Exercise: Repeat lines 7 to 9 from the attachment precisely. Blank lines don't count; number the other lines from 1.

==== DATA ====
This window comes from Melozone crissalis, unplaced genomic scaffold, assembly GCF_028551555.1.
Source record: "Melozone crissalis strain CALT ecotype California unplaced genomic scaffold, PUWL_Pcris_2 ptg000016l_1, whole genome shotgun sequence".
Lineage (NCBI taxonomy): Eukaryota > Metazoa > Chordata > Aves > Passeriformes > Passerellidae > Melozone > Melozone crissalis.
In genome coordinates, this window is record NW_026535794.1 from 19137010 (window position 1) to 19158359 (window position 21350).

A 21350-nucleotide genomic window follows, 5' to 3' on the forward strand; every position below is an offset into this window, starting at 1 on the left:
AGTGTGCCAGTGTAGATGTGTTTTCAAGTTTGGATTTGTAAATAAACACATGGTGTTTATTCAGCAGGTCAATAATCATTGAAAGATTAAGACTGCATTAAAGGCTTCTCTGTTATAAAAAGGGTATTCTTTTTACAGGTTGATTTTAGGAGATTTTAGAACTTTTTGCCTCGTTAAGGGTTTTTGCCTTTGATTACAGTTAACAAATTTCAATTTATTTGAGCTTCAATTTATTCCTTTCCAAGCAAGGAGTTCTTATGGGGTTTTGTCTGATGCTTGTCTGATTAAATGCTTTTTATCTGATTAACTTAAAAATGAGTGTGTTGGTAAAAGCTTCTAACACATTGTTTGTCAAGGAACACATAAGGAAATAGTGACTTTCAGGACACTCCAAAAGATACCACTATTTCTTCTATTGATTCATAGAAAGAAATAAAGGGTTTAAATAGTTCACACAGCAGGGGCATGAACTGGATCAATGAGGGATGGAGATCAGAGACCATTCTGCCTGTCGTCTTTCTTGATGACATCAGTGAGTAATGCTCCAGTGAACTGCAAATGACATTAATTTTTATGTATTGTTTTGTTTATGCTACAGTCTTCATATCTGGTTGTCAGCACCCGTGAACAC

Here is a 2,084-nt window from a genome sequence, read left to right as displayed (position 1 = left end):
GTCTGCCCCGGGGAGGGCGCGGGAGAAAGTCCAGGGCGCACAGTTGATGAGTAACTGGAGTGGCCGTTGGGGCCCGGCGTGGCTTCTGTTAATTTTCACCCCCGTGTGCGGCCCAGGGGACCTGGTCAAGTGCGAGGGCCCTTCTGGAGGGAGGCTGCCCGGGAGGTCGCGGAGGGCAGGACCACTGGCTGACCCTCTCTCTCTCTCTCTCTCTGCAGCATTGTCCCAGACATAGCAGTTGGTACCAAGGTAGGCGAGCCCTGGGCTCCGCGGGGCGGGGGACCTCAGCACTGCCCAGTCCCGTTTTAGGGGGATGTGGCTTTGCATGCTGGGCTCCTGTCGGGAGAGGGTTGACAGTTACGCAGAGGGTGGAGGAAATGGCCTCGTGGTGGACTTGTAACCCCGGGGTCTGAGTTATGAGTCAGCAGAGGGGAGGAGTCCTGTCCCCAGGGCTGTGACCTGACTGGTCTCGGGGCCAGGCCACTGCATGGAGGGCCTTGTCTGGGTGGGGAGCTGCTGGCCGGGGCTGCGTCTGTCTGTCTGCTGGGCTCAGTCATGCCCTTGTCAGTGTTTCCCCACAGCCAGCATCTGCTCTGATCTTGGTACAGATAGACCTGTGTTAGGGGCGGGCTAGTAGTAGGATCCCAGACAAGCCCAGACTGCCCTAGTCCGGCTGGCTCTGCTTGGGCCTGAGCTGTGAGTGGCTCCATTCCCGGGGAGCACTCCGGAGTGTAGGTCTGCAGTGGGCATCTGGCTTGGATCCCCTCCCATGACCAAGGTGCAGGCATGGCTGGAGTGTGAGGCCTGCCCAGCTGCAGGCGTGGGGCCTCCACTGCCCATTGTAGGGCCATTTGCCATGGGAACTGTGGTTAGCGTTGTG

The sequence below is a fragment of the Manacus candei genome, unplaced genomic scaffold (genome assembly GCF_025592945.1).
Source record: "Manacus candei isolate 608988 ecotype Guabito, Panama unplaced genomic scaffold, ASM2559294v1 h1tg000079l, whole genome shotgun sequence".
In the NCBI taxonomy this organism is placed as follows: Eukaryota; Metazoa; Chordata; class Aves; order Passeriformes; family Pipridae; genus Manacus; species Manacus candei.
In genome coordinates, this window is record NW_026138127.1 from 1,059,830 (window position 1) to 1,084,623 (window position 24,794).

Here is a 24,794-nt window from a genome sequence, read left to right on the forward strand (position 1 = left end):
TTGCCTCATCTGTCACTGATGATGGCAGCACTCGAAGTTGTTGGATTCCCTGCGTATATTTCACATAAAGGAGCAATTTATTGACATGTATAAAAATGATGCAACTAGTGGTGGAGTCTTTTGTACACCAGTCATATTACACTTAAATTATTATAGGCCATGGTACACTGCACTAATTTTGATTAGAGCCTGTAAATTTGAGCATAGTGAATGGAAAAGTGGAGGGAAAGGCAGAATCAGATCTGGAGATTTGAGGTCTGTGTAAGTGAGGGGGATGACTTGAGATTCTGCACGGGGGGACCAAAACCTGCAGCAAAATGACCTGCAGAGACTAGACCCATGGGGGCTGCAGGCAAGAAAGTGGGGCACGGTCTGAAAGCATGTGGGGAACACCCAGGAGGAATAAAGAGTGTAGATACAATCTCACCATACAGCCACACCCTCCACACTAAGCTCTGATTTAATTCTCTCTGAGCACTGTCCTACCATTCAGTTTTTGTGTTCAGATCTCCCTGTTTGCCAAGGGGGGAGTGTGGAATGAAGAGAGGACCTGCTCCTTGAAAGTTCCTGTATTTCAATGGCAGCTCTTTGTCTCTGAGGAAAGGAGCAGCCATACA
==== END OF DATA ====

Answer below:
Here is a 2,084-nt window from a genome sequence, read left to right as displayed (position 1 = left end):
GTCTGCCCCGGGGAGGGCGCGGGAGAAAGTCCAGGGCGCACAGTTGATGAGTAACTGGAGTGGCCGTTGGGGCCCGGCGTGGCTTCTGTTAATTTTCACCCCCGTGTGCGGCCCAGGGGACCTGGTCAAGTGCGAGGGCCCTTCTGGAGGGAGGCTGCCCGGGAGGTCGCGGAGGGCAGGACCACTGGCTGACCCTCTCTCTCTCTCTCTCTCTGCAGCATTGTCCCAGACATAGCAGTTGGTACCAAGGTAGGCGAGCCCTGGGCTCCGCGGGGCGGGGGACCTCAGCACTGCCCAGTCCCGTTTTAGGGGGATGTGGCTTTGCATGCTGGGCTCCTGTCGGGAGAGGGTTGACAGTTACGCAGAGGGTGGAGGAAATGGCCTCGTGGTGGACTTGTAACCCCGGGGTCTGAGTTATGAGTCAGCAGAGGGGAGGAGTCCTGTCCCCAGGGCTGTGACCTGACTGGTCTCGGGGCCAGGCCACTGCATGGAGGGCCTTGTCTGGGTGGGGAGCTGCTGGCCGGGGCTGCGTCTGTCTGTCTGCTGGGCTCAGTCATGCCCTTGTCAGTGTTTCCCCACAGCCAGCATCTGCTCTGATCTTGGTACAGATAGACCTGTGTTAGGGGCGGGCTAGTAGTAGGATCCCAGACAAGCCCAGACTGCCCTAGTCCGGCTGGCTCTGCTTGGGCCTGAGCTGTGAGTGGCTCCATTCCCGGGGAGCACTCCGGAGTGTAGGTCTGCAGTGGGCATCTGGCTTGGATCCCCTCCCATGACCAAGGTGCAGGCATGGCTGGAGTGTGAGGCCTGCCCAGCTGCAGGCGTGGGGCCTCCACTGCCCATTGTAGGGCCATTTGCCATGGGAACTGTGGTTAGCGTTGTG

The sequence below is a fragment of the Manacus candei genome, unplaced genomic scaffold (genome assembly GCF_025592945.1).